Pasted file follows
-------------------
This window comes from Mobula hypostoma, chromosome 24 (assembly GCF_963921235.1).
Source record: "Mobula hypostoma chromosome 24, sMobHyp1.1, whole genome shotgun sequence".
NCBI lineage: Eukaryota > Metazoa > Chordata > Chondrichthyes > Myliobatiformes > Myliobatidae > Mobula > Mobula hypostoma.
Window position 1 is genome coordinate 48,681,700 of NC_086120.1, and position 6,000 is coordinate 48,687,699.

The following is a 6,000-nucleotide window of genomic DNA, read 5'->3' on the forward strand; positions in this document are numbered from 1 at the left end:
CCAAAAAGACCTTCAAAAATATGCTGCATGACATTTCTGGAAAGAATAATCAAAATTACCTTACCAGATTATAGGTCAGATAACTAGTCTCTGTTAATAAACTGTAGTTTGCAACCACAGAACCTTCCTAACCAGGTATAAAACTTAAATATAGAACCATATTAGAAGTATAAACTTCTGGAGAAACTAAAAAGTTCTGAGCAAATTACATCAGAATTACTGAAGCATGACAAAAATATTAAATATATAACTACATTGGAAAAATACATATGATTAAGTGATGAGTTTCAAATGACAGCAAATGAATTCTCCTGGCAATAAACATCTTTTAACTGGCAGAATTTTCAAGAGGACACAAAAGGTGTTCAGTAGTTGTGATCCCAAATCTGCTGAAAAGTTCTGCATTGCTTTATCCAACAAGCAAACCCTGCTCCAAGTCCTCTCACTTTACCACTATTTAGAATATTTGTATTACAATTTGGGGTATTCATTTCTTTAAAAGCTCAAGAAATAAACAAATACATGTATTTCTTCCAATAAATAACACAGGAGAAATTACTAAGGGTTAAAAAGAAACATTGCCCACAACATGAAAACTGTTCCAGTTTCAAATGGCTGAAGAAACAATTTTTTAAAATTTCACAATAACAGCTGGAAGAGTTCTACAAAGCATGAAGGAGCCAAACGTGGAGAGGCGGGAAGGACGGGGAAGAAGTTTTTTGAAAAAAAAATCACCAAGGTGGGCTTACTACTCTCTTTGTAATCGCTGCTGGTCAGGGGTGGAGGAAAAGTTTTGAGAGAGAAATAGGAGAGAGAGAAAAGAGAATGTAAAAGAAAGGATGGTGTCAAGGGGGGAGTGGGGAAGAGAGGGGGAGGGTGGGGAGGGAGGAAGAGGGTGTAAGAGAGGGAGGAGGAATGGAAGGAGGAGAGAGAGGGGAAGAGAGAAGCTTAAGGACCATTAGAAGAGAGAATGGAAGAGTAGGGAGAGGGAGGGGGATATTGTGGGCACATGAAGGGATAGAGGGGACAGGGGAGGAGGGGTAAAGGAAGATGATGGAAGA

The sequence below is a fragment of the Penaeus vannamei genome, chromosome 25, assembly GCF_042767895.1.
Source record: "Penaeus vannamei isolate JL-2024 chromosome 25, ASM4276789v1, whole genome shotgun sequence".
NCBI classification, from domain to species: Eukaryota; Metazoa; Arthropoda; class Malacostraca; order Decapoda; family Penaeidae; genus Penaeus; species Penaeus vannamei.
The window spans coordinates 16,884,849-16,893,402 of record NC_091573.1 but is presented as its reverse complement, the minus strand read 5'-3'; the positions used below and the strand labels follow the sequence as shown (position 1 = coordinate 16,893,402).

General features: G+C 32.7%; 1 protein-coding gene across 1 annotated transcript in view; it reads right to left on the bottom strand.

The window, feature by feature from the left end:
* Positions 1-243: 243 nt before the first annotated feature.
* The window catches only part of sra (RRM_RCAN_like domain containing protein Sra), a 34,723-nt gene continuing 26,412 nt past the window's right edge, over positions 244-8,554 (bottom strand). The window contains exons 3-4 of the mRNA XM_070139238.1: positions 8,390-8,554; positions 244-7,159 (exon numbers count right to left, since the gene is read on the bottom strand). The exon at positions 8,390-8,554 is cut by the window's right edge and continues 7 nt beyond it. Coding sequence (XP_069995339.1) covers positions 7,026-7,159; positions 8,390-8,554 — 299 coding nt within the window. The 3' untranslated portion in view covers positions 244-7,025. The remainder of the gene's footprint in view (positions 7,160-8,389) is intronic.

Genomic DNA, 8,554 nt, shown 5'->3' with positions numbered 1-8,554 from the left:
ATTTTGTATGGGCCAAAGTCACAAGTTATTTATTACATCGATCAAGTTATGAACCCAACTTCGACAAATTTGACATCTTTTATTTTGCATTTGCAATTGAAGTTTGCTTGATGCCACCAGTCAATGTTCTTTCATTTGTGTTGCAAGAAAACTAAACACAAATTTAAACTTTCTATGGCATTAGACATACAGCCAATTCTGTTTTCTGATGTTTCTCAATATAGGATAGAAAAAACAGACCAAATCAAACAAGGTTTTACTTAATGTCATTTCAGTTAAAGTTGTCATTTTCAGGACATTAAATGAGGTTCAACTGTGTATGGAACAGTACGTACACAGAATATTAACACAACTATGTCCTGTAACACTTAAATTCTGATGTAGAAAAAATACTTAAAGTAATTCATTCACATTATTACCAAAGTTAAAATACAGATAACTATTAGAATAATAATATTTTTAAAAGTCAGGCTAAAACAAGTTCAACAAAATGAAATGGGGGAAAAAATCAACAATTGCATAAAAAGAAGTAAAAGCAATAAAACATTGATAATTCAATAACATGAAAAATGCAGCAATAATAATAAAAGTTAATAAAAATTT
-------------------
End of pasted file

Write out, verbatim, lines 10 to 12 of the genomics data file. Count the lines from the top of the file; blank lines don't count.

The window spans coordinates 16,884,849-16,893,402 of record NC_091573.1 but is presented as its reverse complement, the minus strand read 5'-3'; the positions used below and the strand labels follow the sequence as shown (position 1 = coordinate 16,893,402).

General features: G+C 32.7%; 1 protein-coding gene across 1 annotated transcript in view; it reads right to left on the bottom strand.

The window, feature by feature from the left end: